John Wallop, 1st Earl of Portsmouth

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John Wallop, 1st Earl of Portsmouth (15 April 1690 – 22 November 1762), of Hurstbourne Park, near Whitchurch and Farleigh Wallop, Hampshire, known as John Wallop, 1st Viscount Lymington from 1720 to 1743, was a British politician who sat in the House of Commons from 1715 to 1720, when he vacated his seat on being raised to the peerage as Viscount Lymington and Baron Wallop.

Early life[edit]

Wallop was the third son of John Wallop, of Farleigh Wallop and his wife Alicia, daughter of William Borlase. The Wallops were an old and influential Hampshire family; his great-grandfather was the regicide Robert Wallop. His father died about 1694, and he succeeded an elder brother, Bluett Wallop, in the family estates in 1707. Wallop was educated at Eton in 1708, in Geneva from 1708 to 1709, and took his Grand Tour through Italy and Germany in 1710.[1]

Political career[edit]

In 1715, Wallop was returned as a Whig Member of Parliament for both Andover, where a family interest existed, and Hampshire, choosing to sit for the latter. In 1717, he took the side of Stanhope and Sunderland over Walpole and Townshend and was rewarded with appointment as a junior Lord of the Treasury. He was re-elected without opposition at the ensuing by-election in Hampshire. However, he voted against the Government on the repeal of the Occasional Conformity and Schism Acts.[1]

When Sunderland fell in 1720 after the South Sea Bubble, Wallop was put out of the Treasury. He was compensated with a peerage, being created Viscount Lymington and Baron Wallop on 11 June 1720. In 1731, he suggested to Queen Caroline (through the medium of her favorite, Charlotte Clayton) that he should replace the Duke of Bolton as the Government's electoral manager in Hampshire, but nothing immediately came of this.[1]

On 11 January 1732 (O.S.) he was appointed Justice in Eyre for the forests north of Trent. In 1733, when the Duke of Bolton broke with Walpole over the proposed Excise Bill, he was stripped of most of his offices; Lymington succeeded him as Lord Lieutenant of Hampshire, Vice-Admiral of Hampshire, and Vice-Admiral of the Isle of Wight. In July 1734, the Duke of Montagu, who had succeeded Bolton as Governor of the Isle of Wight, resigned that office and Lymington received it as well, although he resigned office as Justice in Eyre that year.[1] The disaffection of Bolton threatened the Whig interest in Hampshire. Lymington worked in "perfect harmony" with Lord Harry Powlett, Bolton's brother and one of the Whig candidates, but Bolton's opposition to Anthony Chute, the other Whig, resulted in the defeat of Chute and the victory of one of the Tory candidates, Edward Lisle.[2]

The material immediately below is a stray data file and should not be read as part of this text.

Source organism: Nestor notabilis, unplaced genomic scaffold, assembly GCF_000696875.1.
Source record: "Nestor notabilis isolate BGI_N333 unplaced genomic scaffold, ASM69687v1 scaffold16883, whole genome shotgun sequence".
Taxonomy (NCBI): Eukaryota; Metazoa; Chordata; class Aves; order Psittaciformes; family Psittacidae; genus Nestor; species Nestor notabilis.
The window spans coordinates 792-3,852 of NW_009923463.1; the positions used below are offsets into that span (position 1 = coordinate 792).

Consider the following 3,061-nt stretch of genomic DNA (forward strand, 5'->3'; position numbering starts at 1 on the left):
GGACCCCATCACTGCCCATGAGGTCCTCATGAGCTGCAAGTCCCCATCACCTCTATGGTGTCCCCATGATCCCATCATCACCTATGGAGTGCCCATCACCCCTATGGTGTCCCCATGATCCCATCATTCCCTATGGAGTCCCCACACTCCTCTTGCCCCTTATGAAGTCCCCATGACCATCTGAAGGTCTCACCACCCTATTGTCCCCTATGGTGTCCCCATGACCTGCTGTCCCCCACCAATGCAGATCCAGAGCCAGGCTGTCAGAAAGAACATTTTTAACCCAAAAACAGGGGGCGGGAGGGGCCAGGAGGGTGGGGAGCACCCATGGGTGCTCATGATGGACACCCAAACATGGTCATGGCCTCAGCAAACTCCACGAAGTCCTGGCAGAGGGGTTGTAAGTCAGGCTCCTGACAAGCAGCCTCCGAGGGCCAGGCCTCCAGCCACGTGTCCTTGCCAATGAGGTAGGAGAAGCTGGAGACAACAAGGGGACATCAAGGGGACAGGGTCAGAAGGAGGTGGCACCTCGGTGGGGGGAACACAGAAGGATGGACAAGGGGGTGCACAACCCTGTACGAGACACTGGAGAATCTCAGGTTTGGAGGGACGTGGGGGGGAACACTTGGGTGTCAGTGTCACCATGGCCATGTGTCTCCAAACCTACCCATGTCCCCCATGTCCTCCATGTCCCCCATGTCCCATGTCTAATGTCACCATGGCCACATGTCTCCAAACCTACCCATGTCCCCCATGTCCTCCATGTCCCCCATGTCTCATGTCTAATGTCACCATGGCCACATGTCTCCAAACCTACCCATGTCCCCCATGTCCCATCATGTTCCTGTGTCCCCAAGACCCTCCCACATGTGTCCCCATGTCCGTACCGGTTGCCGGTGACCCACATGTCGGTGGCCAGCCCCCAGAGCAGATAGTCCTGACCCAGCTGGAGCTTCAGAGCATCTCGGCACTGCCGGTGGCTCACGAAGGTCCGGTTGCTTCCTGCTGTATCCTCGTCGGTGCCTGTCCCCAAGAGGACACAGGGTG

Upon Walpole's fall in 1742 (due in part to the failed siege of Cartagena, which had claimed the life of Lymington's second son), the Duke of Bolton regained all of his prior offices in Hampshire and the Isle of Wight, to Lymington's loss. As in 1720, Lymington was compensated with a peerage, and was created Earl of Portsmouth on 11 October 1743. He regained the offices of Governor and Vice-Admiral of the Isle of Wight in 1746, when Bolton supported the abortive ministry of Bath and Granville and was deprived of those posts by the Pelhams.[1]


On 20 May 1716, Wallop had married Lady Bridget Bennet (d. 12 October 1738), the daughter of Charles Bennet, 1st Earl of Tankerville. They had six sons and four daughters:[3][4]

Lymington remarried on 9 June 1741 to Elizabeth, widow of Henry Grey and daughter of James Griffin, 2nd Baron Griffin of Braybrooke; they had no children.[1]

Two of his sons died in 1749: Bluett, his youngest, in June, and John, Viscount Lymington in November. Upon his death in 1762, Wallop was succeeded by his grandson John Wallop, 2nd Earl of Portsmouth.


  1. ^ a b c d e f "Wallop, John (1690-1762), of Hurstbourne Park, nr. Whitchurch, and Farleigh Wallop, Hants". History of Parliament Trust. Retrieved 2 October 2011.
  2. ^ "Hampshire". History of Parliament Trust. Retrieved 2 October 2011.
  3. ^ Debrett's Peerage
  4. ^ Collins's Peerage
  5. ^ Giddlings, Tim (July 2019). "Gentlemen Commoners, 1730s". In Foster, Richard (ed.). 50 Treasures from Winchester College. SCALA. p. 104. ISBN 9781785512209.

Further reading[edit]

Parliament of Great Britain
Preceded by Member of Parliament for Andover
With: William Guidott
Succeeded by
Preceded by Member of Parliament for Hampshire
With: George Pitt
Succeeded by
Legal offices
Preceded by Justice in Eyre
north of the Trent

Succeeded by
Honorary titles
Preceded by Lord Lieutenant of Hampshire
Succeeded by
Vice-Admiral of Hampshire
and the Isle of Wight

Preceded by Governor of the Isle of Wight
Preceded by Governor and
Vice-Admiral of the Isle of Wight

Succeeded by
Peerage of Great Britain
New creation Earl of Portsmouth
Succeeded by
Viscount Lymington